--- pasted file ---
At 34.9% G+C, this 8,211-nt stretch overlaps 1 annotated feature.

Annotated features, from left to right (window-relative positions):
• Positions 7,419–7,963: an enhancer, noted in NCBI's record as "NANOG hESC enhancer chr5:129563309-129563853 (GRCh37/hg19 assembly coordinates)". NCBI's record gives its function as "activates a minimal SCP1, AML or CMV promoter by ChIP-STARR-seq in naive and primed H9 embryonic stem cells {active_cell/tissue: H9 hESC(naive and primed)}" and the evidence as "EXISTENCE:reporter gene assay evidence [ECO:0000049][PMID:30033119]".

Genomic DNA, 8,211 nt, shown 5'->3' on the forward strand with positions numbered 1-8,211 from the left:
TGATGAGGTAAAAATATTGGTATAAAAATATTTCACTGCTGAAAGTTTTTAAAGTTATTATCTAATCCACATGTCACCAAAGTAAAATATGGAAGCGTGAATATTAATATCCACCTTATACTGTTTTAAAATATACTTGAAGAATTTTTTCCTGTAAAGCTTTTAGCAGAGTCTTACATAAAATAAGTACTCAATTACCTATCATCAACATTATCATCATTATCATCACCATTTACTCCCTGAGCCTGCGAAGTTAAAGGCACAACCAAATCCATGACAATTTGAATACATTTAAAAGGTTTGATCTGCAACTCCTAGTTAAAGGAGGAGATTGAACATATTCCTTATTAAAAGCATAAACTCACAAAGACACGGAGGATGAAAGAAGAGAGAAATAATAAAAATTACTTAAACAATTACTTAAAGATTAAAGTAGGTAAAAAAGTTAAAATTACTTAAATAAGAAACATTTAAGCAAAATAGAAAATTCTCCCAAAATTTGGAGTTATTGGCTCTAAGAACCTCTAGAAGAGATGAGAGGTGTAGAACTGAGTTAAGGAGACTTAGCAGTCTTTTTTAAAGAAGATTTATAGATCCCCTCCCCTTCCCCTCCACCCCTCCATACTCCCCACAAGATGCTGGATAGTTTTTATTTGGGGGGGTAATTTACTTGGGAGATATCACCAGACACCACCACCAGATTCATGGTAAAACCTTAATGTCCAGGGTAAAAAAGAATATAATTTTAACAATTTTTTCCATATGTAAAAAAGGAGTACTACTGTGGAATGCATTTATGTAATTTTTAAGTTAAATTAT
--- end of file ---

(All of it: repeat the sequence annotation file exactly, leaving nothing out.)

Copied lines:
At 34.9% G+C, this 8,211-nt stretch overlaps 1 annotated feature.

Annotated features, from left to right (window-relative positions):
• Positions 7,419–7,963: an enhancer, noted in NCBI's record as "NANOG hESC enhancer chr5:129563309-129563853 (GRCh37/hg19 assembly coordinates)". NCBI's record gives its function as "activates a minimal SCP1, AML or CMV promoter by ChIP-STARR-seq in naive and primed H9 embryonic stem cells {active_cell/tissue: H9 hESC(naive and primed)}" and the evidence as "EXISTENCE:reporter gene assay evidence [ECO:0000049][PMID:30033119]".

Genomic DNA, 8,211 nt, shown 5'->3' on the forward strand with positions numbered 1-8,211 from the left:
TGATGAGGTAAAAATATTGGTATAAAAATATTTCACTGCTGAAAGTTTTTAAAGTTATTATCTAATCCACATGTCACCAAAGTAAAATATGGAAGCGTGAATATTAATATCCACCTTATACTGTTTTAAAATATACTTGAAGAATTTTTTCCTGTAAAGCTTTTAGCAGAGTCTTACATAAAATAAGTACTCAATTACCTATCATCAACATTATCATCATTATCATCACCATTTACTCCCTGAGCCTGCGAAGTTAAAGGCACAACCAAATCCATGACAATTTGAATACATTTAAAAGGTTTGATCTGCAACTCCTAGTTAAAGGAGGAGATTGAACATATTCCTTATTAAAAGCATAAACTCACAAAGACACGGAGGATGAAAGAAGAGAGAAATAATAAAAATTACTTAAACAATTACTTAAAGATTAAAGTAGGTAAAAAAGTTAAAATTACTTAAATAAGAAACATTTAAGCAAAATAGAAAATTCTCCCAAAATTTGGAGTTATTGGCTCTAAGAACCTCTAGAAGAGATGAGAGGTGTAGAACTGAGTTAAGGAGACTTAGCAGTCTTTTTTAAAGAAGATTTATAGATCCCCTCCCCTTCCCCTCCACCCCTCCATACTCCCCACAAGATGCTGGATAGTTTTTATTTGGGGGGGTAATTTACTTGGGAGATATCACCAGACACCACCACCAGATTCATGGTAAAACCTTAATGTCCAGGGTAAAAAAGAATATAATTTTAACAATTTTTTCCATATGTAAAAAAGGAGTACTACTGTGGAATGCATTTATGTAATTTTTAAGTTAAATTAT